Wednesday, March 11, 2009

F is for Flagrant Fouls

Yes I know that a flagrant foul is a sports term and lucky for me we discussed AP Style for sports in lab recently. But for this blog I wish to discuss it in terms of foul language.

A flagrant foul is defined as “unnecessary and excessive” contact with a player whether the ball is “dead or alive” according to

I think this applies rather fittingly to the use of foul language, which is at best unnecessary and excessive. We discussed profanity in Monday’s lecture and the class was split over decisions to use such words. I think the use of profanity and/or foul language should never be permitted. I think it does nothing to further a paper’s reputation and ultimately hurts it. I have never used such language in the stacks of articles I have written and I feel really good about that.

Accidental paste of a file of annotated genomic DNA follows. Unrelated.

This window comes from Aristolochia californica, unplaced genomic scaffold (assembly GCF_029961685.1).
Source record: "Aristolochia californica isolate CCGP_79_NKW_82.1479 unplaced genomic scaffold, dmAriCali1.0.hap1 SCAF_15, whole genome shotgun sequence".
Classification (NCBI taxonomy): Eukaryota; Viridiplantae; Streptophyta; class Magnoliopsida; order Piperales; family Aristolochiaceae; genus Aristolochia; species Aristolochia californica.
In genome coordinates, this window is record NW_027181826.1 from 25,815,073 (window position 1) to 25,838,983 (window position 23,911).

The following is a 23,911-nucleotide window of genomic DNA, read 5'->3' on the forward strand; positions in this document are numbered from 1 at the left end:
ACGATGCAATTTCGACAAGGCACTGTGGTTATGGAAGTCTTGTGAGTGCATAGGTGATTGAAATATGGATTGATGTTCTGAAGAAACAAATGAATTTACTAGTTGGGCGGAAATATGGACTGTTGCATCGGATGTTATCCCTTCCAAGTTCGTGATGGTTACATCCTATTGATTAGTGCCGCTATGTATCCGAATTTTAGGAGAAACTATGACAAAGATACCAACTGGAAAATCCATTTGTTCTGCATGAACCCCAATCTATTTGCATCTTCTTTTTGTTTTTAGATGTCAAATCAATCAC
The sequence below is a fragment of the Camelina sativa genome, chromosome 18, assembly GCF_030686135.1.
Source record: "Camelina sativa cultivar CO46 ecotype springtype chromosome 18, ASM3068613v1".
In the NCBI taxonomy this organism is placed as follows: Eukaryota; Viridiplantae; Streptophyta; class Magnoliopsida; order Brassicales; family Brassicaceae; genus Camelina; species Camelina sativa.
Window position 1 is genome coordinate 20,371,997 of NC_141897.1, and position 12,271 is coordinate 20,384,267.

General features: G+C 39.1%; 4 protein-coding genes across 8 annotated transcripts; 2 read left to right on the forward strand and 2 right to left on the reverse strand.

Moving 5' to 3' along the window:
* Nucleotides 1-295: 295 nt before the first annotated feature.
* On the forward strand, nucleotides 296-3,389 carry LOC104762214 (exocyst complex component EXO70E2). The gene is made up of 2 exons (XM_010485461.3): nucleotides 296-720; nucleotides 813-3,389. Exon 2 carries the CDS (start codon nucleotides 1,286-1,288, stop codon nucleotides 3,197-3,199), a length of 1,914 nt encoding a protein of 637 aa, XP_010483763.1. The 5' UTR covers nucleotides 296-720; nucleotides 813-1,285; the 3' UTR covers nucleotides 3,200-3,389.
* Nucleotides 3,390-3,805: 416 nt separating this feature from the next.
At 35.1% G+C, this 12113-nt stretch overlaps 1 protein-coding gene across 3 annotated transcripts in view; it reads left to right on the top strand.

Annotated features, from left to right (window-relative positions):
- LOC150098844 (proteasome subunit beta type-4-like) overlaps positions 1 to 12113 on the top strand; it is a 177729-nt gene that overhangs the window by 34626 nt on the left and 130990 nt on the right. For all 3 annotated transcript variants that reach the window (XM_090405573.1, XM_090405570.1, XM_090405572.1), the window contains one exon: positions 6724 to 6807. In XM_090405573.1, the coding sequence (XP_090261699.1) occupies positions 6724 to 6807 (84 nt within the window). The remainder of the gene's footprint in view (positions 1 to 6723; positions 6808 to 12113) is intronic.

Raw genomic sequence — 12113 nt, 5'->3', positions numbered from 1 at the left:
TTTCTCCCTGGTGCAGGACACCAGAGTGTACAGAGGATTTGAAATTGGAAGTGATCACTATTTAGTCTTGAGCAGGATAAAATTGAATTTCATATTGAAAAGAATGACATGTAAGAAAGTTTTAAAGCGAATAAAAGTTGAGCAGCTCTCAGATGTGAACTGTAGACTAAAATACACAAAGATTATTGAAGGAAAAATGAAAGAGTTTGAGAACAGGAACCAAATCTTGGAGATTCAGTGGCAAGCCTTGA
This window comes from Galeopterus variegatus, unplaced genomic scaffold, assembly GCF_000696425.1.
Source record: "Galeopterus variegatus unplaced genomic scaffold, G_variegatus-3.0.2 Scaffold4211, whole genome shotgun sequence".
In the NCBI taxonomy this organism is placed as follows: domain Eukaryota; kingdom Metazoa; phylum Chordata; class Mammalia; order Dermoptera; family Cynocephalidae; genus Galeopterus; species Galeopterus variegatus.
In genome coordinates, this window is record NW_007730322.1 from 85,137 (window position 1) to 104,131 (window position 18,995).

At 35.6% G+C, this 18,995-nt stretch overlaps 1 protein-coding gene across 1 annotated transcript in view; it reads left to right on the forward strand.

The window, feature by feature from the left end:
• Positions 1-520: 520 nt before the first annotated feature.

Newspapers aren’t rated like movies, which tell the viewer what they are getting into. There’s no warning on the top of the front page that says “Caution: Reader discretion is advised.” Personally I am offended by the use of foul language and I don’t make a practice of using it myself, which I have seen evoke change in the speech of those around me. If foul language were necessary there wouldn’t be a choice to use it and there is. I think newspapers should exercise the greatest respect to their readers by watching their p’s and q’s.

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